“It’s all heightened at the minute,” Beattie says. “There are people in the DUP who feel it is not the party that they joined, not the party that represents them. Some of them have approached us and are talking to us about maybe joining the Ulster Unionist Party.”

Beattie says they are “mostly” councillors and activists, but would not be drawn on any such contact with DUP MLAs or MPs.

“It’s unfair, because it is a narrower field when I talk about MLAs and MPs,” he says.

Many high-profile figures in the DUP, including Donaldson, believe the DUP is no longer a broad church and cannot be so under a fundamentalist Christian such as Poots, and that this will become only more clear as time progresses.

A “realignment” of unionism – similar to the defections of Donaldson and Arlene Foster from the UUP to the DUP in 2004 – is afoot, they say. Names mentioned as being unhappy include East Belfast MP Gavin Robinson, demoted Minister for the Economy Diane Dodds and former party deputy leader Nigel Dodds.

‘Add value’

Beattie says he is not interested in “scalps” for the sake of it, but he is looking for people “who can add value” to his party “if it suits their individual circumstances”.

“If they sat down with me and I said I want a union of people, I want to reach out, I want to create a Northern Ireland where we are comfortable with each other, where identity politics is something we push back, we don’t bring religious beliefs into the room of politics, if they could stand behind me when I gave my speeches about that vision of unionism, then of course there is a place for them in the Ulster Unionist Party,” he says.

The DUP’s policies and principles have not changed under Poots, Sammy Wilson says

“But that is a big ask, it is a huge ask to ask Arlene Foster or Gavin Robinson or Jeffrey Donaldson to make that call. It is not one for me to say one way or the other, only to say this is what I want to achieve, and if somebody wants to get onto that journey with me, then they will find a friend who will reach out to them.”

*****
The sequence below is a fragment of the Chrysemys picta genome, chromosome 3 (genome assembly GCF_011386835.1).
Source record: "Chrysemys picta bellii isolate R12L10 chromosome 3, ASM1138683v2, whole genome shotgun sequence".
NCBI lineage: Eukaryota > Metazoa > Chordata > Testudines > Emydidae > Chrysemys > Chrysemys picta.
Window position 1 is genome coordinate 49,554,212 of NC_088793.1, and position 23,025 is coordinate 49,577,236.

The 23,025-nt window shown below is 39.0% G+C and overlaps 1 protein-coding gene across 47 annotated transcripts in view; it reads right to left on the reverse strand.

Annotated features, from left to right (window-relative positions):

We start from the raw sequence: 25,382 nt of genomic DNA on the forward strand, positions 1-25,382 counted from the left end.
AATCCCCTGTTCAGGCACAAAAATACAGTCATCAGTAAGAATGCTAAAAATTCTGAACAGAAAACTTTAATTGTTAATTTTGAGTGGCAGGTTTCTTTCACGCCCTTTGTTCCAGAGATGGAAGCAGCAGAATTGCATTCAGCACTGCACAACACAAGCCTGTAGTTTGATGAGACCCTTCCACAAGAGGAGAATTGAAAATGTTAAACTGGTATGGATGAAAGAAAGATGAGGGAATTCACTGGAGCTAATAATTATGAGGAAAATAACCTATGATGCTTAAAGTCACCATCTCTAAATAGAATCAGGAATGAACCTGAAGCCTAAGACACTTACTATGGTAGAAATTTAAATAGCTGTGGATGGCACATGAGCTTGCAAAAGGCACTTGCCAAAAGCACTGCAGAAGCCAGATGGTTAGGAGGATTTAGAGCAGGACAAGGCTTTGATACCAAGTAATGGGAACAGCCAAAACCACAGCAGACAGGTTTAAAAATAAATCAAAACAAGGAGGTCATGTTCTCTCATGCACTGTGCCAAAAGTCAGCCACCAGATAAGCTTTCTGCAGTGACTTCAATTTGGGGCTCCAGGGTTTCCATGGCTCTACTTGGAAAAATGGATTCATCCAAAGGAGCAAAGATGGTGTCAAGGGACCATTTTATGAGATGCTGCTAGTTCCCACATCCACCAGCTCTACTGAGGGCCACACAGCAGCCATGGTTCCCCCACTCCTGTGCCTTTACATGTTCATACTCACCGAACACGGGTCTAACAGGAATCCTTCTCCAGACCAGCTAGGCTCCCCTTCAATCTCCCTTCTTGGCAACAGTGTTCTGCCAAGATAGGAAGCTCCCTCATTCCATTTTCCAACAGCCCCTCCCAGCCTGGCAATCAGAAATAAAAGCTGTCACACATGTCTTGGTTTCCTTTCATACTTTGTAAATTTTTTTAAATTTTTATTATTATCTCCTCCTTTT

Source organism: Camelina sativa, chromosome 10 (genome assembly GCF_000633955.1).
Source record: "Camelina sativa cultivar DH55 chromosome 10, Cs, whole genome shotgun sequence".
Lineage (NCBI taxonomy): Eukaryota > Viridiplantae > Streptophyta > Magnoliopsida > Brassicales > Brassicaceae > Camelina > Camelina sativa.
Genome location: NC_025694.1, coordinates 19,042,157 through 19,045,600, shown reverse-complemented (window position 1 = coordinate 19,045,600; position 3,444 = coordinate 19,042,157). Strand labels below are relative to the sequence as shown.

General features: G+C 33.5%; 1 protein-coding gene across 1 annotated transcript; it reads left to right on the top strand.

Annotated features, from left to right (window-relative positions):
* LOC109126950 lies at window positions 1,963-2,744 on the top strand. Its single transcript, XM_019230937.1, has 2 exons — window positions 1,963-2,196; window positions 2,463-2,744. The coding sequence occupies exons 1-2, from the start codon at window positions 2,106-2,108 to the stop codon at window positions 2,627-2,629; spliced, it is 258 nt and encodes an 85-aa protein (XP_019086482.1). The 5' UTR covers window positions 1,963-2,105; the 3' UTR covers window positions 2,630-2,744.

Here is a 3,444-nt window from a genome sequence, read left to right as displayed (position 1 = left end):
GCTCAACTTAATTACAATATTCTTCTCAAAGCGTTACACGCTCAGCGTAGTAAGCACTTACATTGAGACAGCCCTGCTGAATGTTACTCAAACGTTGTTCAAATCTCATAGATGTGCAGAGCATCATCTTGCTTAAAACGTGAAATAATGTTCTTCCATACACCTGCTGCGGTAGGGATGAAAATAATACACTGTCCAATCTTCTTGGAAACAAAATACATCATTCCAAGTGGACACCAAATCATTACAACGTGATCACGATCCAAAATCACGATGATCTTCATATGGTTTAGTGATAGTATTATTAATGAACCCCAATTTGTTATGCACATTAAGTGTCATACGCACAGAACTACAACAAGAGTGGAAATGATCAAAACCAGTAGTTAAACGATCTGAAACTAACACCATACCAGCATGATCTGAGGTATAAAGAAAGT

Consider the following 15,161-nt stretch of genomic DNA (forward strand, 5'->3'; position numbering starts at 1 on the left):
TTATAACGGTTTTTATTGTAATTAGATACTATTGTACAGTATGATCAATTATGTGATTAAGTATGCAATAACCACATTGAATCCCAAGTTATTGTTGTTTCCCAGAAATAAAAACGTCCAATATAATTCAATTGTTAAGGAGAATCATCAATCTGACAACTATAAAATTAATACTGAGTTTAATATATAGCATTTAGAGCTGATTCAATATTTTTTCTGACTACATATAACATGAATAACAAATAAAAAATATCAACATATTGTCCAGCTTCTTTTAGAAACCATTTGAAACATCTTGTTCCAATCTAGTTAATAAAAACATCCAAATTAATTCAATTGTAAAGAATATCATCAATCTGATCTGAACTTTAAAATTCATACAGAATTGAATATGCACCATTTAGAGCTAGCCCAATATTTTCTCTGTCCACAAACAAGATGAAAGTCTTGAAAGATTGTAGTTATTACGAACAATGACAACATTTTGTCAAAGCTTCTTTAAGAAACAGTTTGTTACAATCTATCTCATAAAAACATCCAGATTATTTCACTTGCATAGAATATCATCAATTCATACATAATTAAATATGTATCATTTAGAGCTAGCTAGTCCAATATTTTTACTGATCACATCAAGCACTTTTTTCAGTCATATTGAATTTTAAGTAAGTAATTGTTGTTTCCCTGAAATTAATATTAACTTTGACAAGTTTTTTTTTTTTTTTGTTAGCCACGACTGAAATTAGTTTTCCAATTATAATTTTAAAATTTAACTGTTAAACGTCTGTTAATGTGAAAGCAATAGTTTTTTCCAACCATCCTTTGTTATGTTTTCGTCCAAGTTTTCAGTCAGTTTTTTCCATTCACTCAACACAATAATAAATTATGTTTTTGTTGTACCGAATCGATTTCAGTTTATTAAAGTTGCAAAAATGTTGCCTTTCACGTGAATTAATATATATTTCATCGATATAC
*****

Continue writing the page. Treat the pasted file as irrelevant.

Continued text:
Beattie says any realignment “which would make us leapfrog them [the DUP] would be a big realignment”.

“But things change, things happen,” he adds. “Nothing is beyond possibility.”

‘Angry and hurt’

East Antrim DUP MP Sammy Wilson admits that people are “angry and hurt” in the party, but he describes the suggestion of a purge against the Donaldson camp as “nonsense”.

While there were “lots of reasons” for resignations – chiefly the manner in which Poots’s predecessor Foster was ousted as leader – he said that “it is not like they are en masse resignations, just very public in [the] wake of a contentious leadership election”.

The party’s policies and principles have not changed under Poots, he says, and the new leader “hasn’t indicated that he will be promoting anything radically different than what the DUP has always stood for”.

“I have spoken to some who are going to resign, and my hope is that after some thought they will come back to us,” he adds.

“I’m sure once we get some resignations, we may get others who are encouraged by that. They might feel if they are on one side they are obliged to do the same. I hope not.”